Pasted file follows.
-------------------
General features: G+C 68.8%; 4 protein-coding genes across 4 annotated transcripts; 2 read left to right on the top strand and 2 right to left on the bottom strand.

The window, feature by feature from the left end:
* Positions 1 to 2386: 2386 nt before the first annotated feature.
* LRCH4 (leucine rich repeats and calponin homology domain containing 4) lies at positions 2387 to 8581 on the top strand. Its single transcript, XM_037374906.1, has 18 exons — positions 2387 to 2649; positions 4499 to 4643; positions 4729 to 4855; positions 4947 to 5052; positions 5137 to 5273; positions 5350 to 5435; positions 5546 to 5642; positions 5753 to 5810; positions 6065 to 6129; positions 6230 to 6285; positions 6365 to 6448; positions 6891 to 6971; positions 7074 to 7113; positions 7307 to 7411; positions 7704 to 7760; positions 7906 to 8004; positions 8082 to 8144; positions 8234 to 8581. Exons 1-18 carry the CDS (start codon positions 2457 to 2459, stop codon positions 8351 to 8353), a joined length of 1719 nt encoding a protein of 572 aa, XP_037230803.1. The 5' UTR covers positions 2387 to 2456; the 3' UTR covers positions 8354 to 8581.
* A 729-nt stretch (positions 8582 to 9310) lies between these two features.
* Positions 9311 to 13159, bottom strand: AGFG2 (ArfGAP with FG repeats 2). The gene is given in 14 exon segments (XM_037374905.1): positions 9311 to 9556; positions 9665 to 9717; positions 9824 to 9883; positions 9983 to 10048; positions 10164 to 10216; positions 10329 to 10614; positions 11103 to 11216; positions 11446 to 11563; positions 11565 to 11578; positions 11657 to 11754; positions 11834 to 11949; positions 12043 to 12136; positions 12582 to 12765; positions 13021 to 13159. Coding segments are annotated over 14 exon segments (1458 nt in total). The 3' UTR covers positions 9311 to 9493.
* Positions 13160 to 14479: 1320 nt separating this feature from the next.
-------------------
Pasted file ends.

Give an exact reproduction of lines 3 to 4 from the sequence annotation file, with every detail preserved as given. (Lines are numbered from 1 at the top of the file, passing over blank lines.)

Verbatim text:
* Positions 1 to 2386: 2386 nt before the first annotated feature.
* LRCH4 (leucine rich repeats and calponin homology domain containing 4) lies at positions 2387 to 8581 on the top strand. Its single transcript, XM_037374906.1, has 18 exons — positions 2387 to 2649; positions 4499 to 4643; positions 4729 to 4855; positions 4947 to 5052; positions 5137 to 5273; positions 5350 to 5435; positions 5546 to 5642; positions 5753 to 5810; positions 6065 to 6129; positions 6230 to 6285; positions 6365 to 6448; positions 6891 to 6971; positions 7074 to 7113; positions 7307 to 7411; positions 7704 to 7760; positions 7906 to 8004; positions 8082 to 8144; positions 8234 to 8581. Exons 1-18 carry the CDS (start codon positions 2457 to 2459, stop codon positions 8351 to 8353), a joined length of 1719 nt encoding a protein of 572 aa, XP_037230803.1. The 5' UTR covers positions 2387 to 2456; the 3' UTR covers positions 8354 to 8581.